The concern about security of sensitive information is rightly a sensitive issue. One big breach on the Internet jeopardizes the momentum of the data-fueled healthcare improvement movement.
Indeed, a survey last year by the California HealthCare Foundation showed that the public viewed the computerization of medical records as the most serious threat to medical privacy. "We can't afford to have systems that don't have sufficient protection and integrity," says Shannah Koss, an executive at IBM Global Solutions who is in charge of services relating to the Health Insurance Portability and Accountability Act of 1996.
The industry cannot ignore the positives of computerization in the fight to protect privacy, says Donna Holmes, who leads the HIPAA consulting practice for health plans at First Consulting Group, a Long Beach, Calif.-based healthcare information technology consulting firm. "The biggest risk for security is in-house and has nothing to do with the technology itself."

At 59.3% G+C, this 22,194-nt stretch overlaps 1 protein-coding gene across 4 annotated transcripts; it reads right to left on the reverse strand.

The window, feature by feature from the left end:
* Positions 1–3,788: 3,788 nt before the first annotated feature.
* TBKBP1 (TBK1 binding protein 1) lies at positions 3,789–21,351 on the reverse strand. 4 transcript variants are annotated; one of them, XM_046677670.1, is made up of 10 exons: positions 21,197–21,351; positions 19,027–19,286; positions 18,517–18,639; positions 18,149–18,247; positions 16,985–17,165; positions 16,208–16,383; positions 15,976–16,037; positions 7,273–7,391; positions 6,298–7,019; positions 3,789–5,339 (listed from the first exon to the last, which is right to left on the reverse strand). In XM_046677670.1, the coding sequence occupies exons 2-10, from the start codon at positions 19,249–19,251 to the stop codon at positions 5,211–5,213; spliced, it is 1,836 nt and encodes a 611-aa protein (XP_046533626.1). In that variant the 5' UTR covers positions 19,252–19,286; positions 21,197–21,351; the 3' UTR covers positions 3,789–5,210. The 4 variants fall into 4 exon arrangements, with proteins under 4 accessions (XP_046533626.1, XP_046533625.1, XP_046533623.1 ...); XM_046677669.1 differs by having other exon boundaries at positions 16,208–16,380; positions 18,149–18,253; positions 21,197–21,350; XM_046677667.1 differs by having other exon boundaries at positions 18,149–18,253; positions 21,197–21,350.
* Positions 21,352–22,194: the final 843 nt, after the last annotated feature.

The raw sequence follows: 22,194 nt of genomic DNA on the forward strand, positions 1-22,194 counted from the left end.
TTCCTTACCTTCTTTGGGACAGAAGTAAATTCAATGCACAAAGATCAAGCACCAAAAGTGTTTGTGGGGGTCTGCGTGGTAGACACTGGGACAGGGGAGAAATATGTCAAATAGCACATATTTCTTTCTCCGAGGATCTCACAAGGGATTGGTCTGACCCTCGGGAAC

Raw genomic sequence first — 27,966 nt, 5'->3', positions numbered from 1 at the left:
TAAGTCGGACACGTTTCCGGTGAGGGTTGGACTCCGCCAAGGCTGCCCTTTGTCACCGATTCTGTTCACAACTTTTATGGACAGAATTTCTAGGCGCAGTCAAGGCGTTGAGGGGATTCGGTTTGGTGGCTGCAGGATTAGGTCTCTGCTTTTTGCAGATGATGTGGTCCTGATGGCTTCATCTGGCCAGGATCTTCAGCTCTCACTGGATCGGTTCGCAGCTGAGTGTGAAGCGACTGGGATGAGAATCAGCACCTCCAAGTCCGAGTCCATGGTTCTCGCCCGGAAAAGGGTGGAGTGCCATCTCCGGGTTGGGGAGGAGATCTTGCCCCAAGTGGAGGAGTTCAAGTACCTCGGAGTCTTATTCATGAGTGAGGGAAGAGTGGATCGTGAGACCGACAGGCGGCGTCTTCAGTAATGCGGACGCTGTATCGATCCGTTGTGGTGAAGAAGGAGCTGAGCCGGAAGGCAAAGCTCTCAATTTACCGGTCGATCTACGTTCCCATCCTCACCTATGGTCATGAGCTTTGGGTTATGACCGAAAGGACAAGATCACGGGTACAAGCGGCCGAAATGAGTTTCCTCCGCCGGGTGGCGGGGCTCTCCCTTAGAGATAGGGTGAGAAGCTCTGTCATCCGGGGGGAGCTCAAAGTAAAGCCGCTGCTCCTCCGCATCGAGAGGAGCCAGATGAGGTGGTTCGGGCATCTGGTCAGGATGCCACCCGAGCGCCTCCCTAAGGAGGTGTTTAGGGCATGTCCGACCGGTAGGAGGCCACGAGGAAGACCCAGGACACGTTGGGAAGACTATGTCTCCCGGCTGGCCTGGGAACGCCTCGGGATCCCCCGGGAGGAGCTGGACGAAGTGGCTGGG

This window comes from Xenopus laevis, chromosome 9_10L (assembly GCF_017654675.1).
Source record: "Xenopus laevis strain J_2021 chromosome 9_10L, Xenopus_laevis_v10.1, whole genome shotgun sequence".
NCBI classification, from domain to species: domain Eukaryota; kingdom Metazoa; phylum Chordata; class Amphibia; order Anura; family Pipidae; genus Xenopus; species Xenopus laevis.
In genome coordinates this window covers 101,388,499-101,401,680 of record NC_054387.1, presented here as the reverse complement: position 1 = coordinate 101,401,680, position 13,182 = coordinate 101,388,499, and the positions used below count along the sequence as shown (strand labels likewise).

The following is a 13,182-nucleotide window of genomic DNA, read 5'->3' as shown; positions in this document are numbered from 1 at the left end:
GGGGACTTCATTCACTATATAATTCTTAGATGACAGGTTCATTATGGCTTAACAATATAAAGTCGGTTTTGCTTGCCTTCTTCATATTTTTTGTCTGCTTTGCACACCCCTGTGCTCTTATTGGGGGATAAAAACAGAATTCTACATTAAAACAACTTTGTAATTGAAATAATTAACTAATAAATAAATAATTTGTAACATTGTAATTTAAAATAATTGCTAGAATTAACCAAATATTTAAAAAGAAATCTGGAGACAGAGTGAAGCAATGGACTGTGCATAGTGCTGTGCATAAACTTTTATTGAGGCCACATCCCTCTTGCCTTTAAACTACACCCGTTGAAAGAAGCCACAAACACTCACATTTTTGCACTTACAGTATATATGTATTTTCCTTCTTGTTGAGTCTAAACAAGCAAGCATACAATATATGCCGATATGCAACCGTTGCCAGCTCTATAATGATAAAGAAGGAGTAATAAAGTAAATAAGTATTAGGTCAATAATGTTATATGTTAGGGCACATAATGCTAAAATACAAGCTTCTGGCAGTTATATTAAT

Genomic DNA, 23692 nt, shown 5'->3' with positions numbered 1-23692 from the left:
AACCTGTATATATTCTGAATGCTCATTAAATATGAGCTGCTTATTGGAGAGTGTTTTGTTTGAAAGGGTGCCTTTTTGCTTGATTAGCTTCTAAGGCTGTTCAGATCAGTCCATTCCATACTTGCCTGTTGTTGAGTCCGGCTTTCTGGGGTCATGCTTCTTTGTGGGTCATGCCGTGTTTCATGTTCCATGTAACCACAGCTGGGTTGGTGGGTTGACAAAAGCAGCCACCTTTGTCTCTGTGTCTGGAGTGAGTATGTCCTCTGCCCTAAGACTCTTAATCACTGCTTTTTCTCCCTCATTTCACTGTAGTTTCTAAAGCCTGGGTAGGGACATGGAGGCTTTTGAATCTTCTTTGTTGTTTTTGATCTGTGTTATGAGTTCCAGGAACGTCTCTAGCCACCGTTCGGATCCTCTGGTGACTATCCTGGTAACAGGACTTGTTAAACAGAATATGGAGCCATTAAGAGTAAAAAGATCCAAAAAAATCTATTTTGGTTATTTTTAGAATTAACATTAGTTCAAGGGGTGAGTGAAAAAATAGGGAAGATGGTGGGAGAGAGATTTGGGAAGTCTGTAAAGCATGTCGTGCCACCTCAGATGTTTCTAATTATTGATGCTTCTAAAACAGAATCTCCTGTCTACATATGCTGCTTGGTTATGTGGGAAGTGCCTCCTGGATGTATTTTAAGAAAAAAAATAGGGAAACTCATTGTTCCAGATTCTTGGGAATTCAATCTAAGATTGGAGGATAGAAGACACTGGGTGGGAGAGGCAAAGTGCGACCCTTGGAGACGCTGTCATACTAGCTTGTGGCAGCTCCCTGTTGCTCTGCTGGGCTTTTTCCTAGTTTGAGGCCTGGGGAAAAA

In fact, technology can do a better job of keeping sensitive records away from prying eyes, she says. With passwords, access controls and the ability to track who has seen what, well-planned information systems can curtail the document-passing that affords fleeting opportunities for unauthorized peeping. "The electronic age is allowing information to be passed throughout an organization without anyone ever seeing a piece of paper," Holmes says.